If you stick to the resume formatting that worked back in the 80s, 90s and heck, even through 2010 . . . you run the risk today of being overlooked or that critical key points will get missed altogether!
The culprit? Technology. For better or for worse, technology has transformed our lives in every other way – and resume reading is no exception.
Online Reading: Today you can expect close to 100% of readers will review your resume for the first time on a screen. Chances are print reading won’t occur until later in the interview process.
Small Screen Reading: Another trend growing by leaps and bounds is the percentage of people comfortable reviewing documents on alternative devices like cell phones, tablets, etc.
Depending on the industry, you can expect as many as 50% of your first-time readers and gatekeeper decision makers to view your resume on a small screen.
ONLINE READING – MORE THAN MEETS THE EYE
Online reading is a lot harder on the eye than print reading, and small screen reading is tougher than large screen reading. Why?
Chunked Text: In print our eyes can take in huge blocks of text without a problem. Not so easy on a screen. In fact, our eyes have a hard time digesting text that is chunked together.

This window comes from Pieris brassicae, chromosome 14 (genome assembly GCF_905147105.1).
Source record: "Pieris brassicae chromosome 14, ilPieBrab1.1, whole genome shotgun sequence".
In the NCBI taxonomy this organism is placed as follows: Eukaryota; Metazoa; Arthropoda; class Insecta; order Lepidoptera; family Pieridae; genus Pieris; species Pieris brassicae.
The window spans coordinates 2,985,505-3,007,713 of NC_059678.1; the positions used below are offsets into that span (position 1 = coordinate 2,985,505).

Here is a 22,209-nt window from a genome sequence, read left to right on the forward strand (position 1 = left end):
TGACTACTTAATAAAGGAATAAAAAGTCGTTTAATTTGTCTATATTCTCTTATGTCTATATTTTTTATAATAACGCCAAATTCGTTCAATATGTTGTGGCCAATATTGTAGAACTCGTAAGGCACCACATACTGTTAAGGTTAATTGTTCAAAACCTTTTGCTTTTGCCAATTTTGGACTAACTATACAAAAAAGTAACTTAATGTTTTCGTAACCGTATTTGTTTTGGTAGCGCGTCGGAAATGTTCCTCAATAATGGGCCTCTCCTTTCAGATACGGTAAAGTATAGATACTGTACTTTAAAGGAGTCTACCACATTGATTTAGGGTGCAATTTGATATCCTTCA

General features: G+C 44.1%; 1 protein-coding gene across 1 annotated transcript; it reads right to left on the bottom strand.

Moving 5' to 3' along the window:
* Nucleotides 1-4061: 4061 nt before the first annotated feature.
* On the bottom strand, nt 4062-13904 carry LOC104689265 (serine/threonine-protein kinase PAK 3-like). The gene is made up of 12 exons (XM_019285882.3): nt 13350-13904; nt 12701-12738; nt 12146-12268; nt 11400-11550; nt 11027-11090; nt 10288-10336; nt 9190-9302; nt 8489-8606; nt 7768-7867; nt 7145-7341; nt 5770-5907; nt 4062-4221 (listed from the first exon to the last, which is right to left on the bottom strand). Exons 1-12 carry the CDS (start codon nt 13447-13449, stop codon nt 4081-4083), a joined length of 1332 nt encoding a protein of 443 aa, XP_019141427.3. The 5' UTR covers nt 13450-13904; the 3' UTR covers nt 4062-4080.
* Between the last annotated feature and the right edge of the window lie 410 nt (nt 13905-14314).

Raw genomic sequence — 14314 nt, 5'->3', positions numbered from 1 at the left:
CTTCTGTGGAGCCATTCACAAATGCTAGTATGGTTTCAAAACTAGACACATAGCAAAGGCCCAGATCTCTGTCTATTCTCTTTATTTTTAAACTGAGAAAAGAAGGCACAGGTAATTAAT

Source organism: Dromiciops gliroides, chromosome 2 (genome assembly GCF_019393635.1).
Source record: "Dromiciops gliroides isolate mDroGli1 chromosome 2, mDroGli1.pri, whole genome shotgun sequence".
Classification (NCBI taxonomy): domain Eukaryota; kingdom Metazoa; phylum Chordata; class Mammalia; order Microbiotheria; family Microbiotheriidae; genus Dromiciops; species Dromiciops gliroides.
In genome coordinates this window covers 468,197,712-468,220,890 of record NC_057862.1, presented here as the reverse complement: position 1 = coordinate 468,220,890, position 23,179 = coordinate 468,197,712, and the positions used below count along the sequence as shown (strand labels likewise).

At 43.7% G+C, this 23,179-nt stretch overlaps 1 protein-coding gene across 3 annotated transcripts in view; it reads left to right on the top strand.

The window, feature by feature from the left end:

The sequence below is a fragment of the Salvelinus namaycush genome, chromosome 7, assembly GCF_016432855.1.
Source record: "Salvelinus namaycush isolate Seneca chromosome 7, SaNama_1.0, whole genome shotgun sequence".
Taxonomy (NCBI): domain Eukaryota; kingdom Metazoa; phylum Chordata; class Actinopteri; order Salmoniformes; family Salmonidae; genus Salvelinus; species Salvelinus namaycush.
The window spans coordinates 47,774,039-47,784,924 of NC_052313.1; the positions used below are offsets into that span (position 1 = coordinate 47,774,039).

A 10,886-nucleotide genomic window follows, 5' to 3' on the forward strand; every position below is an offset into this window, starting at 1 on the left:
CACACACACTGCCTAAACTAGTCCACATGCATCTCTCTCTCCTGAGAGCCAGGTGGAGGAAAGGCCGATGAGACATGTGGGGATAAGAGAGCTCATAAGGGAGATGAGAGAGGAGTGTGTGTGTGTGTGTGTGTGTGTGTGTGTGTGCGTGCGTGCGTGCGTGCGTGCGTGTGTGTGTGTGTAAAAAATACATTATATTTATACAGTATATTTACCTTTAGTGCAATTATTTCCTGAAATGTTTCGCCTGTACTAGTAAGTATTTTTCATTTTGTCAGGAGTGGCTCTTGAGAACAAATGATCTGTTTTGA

Eye Movement: When it comes to reading in print, our eyes tend to move from left to right super smoothly. When the eye meets the screen, though, we tend to start left and bounce all over the place!
DO CIRCA 2010 DOCUMENTS STAND A CHANCE?
If your paragraphs are four plus lines longs, if you indent throughout, or if your bullets are mashed together – IMPORTANT INFORMATION YOU NEED TO GET ACROSS CANNOT AND WILL NOT BE READ!
It’s just too hard on the eye. And when a manager is in a rush with only seconds to spare on your resume – anything that’s hard is not likely to get read. EVER.
THE QUICK FIX:
There’s no need for dismay. With these four quick fixes, your resume can overcome skim, online reading obstacles and make a great first impression.
#1 Spacing: Make sure to have at least .6 Points between each bullet to ensure easy online, skimmability.
#2 Front-Loaded Achievements: Since you can count on the online eye starting left, make sure the most powerful part of your bullet gets included here.
#3 Left Justification: Indentions and outline formats work best for print. Justify your text to the left for easy small screen reading.
#4 1 To 2-Lined Bullets: Keep your bullets to two lines max. While longer will still be easy on a large screen, these bullets will double in size on a small screen and force the reader to see chunks of text.
Online reading is here to stay. An understanding of how hiring managers read documents today is critical to formatting geared to look just as great online as it does in print—and to help your resume’s chance of being read.